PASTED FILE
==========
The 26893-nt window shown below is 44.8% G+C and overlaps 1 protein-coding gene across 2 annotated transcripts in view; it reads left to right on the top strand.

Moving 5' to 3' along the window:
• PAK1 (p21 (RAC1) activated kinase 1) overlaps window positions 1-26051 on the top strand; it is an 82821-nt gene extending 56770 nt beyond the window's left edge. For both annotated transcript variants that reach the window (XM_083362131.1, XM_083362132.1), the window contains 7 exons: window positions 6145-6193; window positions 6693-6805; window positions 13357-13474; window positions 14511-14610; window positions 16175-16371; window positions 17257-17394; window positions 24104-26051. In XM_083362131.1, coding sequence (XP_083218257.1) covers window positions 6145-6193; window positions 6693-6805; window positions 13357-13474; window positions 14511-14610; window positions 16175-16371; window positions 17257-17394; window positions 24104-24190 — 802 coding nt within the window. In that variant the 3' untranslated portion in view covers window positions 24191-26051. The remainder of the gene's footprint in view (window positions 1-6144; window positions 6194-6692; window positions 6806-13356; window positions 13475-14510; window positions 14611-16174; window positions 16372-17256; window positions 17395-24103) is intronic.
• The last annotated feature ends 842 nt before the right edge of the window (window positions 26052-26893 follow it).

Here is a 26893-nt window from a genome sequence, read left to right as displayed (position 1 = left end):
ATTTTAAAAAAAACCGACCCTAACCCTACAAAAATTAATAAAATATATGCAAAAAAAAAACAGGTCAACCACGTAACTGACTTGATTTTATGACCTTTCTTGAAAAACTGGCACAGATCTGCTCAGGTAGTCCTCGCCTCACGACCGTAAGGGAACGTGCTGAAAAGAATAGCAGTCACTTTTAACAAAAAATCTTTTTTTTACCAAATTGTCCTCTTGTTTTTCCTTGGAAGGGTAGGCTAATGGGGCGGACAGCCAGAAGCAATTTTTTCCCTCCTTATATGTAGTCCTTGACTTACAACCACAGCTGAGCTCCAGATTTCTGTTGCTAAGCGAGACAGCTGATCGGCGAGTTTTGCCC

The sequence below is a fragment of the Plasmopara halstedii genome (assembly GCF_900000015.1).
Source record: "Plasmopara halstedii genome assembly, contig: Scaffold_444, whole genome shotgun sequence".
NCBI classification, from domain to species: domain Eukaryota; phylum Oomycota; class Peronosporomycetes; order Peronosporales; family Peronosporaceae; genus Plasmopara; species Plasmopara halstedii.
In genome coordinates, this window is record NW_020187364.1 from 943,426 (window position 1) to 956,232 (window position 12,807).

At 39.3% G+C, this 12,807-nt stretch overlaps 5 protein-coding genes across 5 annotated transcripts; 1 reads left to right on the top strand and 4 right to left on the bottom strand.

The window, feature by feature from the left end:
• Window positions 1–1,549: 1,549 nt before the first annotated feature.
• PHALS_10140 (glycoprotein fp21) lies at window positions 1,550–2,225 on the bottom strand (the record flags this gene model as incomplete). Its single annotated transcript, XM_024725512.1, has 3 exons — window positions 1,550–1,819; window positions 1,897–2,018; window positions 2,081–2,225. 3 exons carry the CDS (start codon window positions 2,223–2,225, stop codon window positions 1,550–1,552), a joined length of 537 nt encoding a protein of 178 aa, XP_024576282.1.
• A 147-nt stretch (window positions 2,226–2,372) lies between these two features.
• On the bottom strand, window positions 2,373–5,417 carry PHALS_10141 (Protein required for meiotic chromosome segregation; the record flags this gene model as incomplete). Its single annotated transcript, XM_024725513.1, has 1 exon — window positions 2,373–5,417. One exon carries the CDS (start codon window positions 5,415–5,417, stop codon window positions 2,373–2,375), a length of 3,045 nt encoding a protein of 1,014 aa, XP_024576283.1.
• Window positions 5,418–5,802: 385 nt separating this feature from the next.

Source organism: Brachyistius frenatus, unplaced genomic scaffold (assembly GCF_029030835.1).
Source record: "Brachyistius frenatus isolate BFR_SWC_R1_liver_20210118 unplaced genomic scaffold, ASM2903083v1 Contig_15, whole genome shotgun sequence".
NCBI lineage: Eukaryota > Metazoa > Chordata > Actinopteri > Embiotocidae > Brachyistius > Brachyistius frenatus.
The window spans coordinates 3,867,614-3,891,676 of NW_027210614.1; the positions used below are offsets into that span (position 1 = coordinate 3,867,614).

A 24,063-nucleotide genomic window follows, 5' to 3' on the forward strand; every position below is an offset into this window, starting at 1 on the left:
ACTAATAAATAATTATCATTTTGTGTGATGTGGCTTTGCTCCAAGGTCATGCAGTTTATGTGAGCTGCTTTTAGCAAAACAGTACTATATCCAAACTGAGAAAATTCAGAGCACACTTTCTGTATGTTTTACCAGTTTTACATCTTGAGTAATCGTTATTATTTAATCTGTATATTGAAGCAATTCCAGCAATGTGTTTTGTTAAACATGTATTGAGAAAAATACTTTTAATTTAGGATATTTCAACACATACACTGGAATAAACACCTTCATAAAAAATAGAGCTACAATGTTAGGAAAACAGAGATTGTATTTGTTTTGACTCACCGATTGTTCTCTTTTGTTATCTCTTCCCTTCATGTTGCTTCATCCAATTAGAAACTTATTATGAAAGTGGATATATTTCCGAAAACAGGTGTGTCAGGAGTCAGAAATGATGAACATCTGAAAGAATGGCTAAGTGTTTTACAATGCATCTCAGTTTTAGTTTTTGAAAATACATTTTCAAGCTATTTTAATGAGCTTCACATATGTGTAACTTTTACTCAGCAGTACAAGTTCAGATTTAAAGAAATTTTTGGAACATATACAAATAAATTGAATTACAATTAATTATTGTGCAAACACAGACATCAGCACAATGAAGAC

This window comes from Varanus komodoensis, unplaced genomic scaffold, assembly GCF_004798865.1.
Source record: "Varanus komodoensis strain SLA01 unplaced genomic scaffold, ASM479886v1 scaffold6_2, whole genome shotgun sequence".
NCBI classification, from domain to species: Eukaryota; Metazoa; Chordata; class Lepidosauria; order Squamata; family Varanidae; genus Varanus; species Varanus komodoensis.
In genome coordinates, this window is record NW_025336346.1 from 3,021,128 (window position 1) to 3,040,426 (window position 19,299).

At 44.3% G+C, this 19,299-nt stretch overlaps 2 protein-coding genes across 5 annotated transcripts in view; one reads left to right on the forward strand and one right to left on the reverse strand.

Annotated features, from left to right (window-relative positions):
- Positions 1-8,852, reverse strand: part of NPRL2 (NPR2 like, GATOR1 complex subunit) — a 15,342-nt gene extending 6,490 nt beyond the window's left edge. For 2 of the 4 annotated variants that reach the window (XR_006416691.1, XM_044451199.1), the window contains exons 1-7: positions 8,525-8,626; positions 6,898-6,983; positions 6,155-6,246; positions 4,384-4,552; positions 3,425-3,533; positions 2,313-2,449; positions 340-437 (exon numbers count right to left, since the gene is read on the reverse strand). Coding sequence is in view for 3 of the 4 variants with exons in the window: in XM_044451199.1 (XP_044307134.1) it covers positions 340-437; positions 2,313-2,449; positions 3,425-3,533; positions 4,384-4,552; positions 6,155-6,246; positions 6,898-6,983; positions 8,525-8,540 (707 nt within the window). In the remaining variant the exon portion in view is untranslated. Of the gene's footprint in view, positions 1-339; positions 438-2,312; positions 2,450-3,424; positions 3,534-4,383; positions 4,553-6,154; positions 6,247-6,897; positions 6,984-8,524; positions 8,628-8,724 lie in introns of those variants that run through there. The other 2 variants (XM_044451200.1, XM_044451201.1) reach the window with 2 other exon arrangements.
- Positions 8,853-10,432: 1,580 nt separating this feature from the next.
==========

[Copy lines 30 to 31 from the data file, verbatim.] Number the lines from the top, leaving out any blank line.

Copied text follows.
- Positions 1-8,852, reverse strand: part of NPRL2 (NPR2 like, GATOR1 complex subunit) — a 15,342-nt gene extending 6,490 nt beyond the window's left edge. For 2 of the 4 annotated variants that reach the window (XR_006416691.1, XM_044451199.1), the window contains exons 1-7: positions 8,525-8,626; positions 6,898-6,983; positions 6,155-6,246; positions 4,384-4,552; positions 3,425-3,533; positions 2,313-2,449; positions 340-437 (exon numbers count right to left, since the gene is read on the reverse strand). Coding sequence is in view for 3 of the 4 variants with exons in the window: in XM_044451199.1 (XP_044307134.1) it covers positions 340-437; positions 2,313-2,449; positions 3,425-3,533; positions 4,384-4,552; positions 6,155-6,246; positions 6,898-6,983; positions 8,525-8,540 (707 nt within the window). In the remaining variant the exon portion in view is untranslated. Of the gene's footprint in view, positions 1-339; positions 438-2,312; positions 2,450-3,424; positions 3,534-4,383; positions 4,553-6,154; positions 6,247-6,897; positions 6,984-8,524; positions 8,628-8,724 lie in introns of those variants that run through there. The other 2 variants (XM_044451200.1, XM_044451201.1) reach the window with 2 other exon arrangements.
- Positions 8,853-10,432: 1,580 nt separating this feature from the next.